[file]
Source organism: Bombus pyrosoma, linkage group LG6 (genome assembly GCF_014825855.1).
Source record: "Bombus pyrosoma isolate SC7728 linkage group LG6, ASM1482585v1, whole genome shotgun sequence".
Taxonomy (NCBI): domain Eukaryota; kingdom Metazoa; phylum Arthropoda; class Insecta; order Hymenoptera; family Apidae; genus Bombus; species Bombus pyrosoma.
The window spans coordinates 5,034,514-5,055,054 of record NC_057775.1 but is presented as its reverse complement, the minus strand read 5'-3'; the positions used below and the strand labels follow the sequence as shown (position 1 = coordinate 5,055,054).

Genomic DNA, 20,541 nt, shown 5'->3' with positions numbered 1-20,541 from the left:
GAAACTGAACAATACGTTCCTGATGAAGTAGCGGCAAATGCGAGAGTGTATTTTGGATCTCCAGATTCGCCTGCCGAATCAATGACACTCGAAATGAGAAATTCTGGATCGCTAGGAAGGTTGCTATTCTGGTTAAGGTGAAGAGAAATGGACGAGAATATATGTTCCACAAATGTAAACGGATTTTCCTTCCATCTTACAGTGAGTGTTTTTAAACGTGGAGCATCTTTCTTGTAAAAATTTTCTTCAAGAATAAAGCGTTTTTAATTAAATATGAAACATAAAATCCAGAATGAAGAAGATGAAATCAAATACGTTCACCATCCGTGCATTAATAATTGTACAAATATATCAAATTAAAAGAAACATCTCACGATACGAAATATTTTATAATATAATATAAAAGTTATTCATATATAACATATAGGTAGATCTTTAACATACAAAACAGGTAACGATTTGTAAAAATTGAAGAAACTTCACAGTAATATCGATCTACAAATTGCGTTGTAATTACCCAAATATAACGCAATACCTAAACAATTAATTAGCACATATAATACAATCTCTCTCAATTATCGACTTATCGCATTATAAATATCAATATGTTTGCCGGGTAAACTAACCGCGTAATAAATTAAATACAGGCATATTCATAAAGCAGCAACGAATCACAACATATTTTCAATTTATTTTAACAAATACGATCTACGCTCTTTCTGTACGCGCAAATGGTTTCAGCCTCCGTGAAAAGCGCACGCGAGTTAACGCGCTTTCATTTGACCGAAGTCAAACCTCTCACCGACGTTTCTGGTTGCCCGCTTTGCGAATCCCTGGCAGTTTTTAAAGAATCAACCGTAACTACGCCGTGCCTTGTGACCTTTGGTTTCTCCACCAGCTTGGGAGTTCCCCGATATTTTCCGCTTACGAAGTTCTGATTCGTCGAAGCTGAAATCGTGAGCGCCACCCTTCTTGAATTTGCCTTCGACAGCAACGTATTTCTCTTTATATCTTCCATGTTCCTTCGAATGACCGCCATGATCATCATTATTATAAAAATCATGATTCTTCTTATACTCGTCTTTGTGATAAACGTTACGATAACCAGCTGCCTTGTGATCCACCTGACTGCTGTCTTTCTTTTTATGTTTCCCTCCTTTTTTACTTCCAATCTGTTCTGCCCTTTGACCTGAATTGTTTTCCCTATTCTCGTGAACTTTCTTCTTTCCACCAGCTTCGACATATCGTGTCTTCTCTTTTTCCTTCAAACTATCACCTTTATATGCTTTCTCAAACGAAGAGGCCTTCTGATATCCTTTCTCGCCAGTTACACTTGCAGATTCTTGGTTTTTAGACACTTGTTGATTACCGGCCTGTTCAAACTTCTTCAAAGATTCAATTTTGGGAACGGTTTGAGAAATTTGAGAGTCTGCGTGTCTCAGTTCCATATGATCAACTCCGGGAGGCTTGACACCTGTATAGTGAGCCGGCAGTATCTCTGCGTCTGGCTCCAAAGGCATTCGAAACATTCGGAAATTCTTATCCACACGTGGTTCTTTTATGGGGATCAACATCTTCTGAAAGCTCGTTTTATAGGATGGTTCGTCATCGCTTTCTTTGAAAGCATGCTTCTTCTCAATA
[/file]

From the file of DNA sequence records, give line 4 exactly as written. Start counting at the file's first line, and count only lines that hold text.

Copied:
The window spans coordinates 5,034,514-5,055,054 of record NC_057775.1 but is presented as its reverse complement, the minus strand read 5'-3'; the positions used below and the strand labels follow the sequence as shown (position 1 = coordinate 5,055,054).